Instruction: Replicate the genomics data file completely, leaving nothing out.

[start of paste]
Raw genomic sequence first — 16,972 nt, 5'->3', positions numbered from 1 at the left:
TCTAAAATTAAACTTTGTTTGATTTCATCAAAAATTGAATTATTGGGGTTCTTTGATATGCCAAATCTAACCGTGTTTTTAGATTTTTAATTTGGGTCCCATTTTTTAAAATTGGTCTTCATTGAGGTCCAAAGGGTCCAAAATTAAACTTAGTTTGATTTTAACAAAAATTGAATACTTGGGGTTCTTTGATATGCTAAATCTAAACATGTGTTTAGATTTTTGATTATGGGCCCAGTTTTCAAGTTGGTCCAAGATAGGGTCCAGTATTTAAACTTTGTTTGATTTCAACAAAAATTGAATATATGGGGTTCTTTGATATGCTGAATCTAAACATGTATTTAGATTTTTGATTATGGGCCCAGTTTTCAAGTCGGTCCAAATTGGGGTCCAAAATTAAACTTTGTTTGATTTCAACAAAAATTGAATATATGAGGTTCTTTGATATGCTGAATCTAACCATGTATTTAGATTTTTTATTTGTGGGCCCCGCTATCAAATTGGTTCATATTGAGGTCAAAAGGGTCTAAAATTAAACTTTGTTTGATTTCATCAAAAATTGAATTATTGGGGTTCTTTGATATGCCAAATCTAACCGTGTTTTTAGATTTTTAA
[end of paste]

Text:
Raw genomic sequence first — 16,972 nt, 5'->3', positions numbered from 1 at the left:
TCTAAAATTAAACTTTGTTTGATTTCATCAAAAATTGAATTATTGGGGTTCTTTGATATGCCAAATCTAACCGTGTTTTTAGATTTTTAATTTGGGTCCCATTTTTTAAAATTGGTCTTCATTGAGGTCCAAAGGGTCCAAAATTAAACTTAGTTTGATTTTAACAAAAATTGAATACTTGGGGTTCTTTGATATGCTAAATCTAAACATGTGTTTAGATTTTTGATTATGGGCCCAGTTTTCAAGTTGGTCCAAGATAGGGTCCAGTATTTAAACTTTGTTTGATTTCAACAAAAATTGAATATATGGGGTTCTTTGATATGCTGAATCTAAACATGTATTTAGATTTTTGATTATGGGCCCAGTTTTCAAGTCGGTCCAAATTGGGGTCCAAAATTAAACTTTGTTTGATTTCAACAAAAATTGAATATATGAGGTTCTTTGATATGCTGAATCTAACCATGTATTTAGATTTTTTATTTGTGGGCCCCGCTATCAAATTGGTTCATATTGAGGTCAAAAGGGTCTAAAATTAAACTTTGTTTGATTTCATCAAAAATTGAATTATTGGGGTTCTTTGATATGCCAAATCTAACCGTGTTTTTAGATTTTTAA